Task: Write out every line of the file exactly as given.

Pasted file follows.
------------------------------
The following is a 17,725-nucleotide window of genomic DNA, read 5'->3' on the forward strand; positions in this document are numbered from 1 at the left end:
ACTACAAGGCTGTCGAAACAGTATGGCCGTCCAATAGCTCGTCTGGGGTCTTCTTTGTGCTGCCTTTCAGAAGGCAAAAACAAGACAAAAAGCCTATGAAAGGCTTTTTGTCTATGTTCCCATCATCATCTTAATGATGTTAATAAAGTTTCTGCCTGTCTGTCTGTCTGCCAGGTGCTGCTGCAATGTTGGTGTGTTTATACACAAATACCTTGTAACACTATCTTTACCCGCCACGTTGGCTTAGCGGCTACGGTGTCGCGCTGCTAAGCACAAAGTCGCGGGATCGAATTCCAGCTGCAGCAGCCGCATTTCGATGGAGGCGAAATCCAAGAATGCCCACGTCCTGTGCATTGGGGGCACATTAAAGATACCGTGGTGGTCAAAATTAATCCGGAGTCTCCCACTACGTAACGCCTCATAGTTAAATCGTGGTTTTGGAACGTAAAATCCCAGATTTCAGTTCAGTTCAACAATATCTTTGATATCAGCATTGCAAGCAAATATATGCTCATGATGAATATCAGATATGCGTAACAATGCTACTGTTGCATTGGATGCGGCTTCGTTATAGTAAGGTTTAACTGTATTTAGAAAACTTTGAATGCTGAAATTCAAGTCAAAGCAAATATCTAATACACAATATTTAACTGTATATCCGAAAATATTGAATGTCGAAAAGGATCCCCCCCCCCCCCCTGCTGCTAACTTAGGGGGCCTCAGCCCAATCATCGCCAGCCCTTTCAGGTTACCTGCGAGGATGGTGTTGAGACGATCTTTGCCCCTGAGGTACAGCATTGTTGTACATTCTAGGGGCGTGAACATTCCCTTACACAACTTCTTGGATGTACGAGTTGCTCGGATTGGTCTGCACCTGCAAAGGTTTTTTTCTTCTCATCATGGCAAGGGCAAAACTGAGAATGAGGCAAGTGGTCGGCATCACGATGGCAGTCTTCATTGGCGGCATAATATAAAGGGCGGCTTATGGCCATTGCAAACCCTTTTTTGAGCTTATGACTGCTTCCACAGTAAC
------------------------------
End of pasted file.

The following is a 17,725-nucleotide window of genomic DNA, read 5'->3' on the forward strand; positions in this document are numbered from 1 at the left end:
ACTACAAGGCTGTCGAAACAGTATGGCCGTCCAATAGCTCGTCTGGGGTCTTCTTTGTGCTGCCTTTCAGAAGGCAAAAACAAGACAAAAAGCCTATGAAAGGCTTTTTGTCTATGTTCCCATCATCATCTTAATGATGTTAATAAAGTTTCTGCCTGTCTGTCTGTCTGCCAGGTGCTGCTGCAATGTTGGTGTGTTTATACACAAATACCTTGTAACACTATCTTTACCCGCCACGTTGGCTTAGCGGCTACGGTGTCGCGCTGCTAAGCACAAAGTCGCGGGATCGAATTCCAGCTGCAGCAGCCGCATTTCGATGGAGGCGAAATCCAAGAATGCCCACGTCCTGTGCATTGGGGGCACATTAAAGATACCGTGGTGGTCAAAATTAATCCGGAGTCTCCCACTACGTAACGCCTCATAGTTAAATCGTGGTTTTGGAACGTAAAATCCCAGATTTCAGTTCAGTTCAACAATATCTTTGATATCAGCATTGCAAGCAAATATATGCTCATGATGAATATCAGATATGCGTAACAATGCTACTGTTGCATTGGATGCGGCTTCGTTATAGTAAGGTTTAACTGTATTTAGAAAACTTTGAATGCTGAAATTCAAGTCAAAGCAAATATCTAATACACAATATTTAACTGTATATCCGAAAATATTGAATGTCGAAAAGGATCCCCCCCCCCCCCCTGCTGCTAACTTAGGGGGCCTCAGCCCAATCATCGCCAGCCCTTTCAGGTTACCTGCGAGGATGGTGTTGAGACGATCTTTGCCCCTGAGGTACAGCATTGTTGTACATTCTAGGGGCGTGAACATTCCCTTACACAACTTCTTGGATGTACGAGTTGCTCGGATTGGTCTGCACCTGCAAAGGTTTTTTTCTTCTCATCATGGCAAGGGCAAAACTGAGAATGAGGCAAGTGGTCGGCATCACGATGGCAGTCTTCATTGGCGGCATAATATAAAGGGCGGCTTATGGCCATTGCAAACCCTTTTTTGAGCTTATGACTGCTTCCACAGTAAC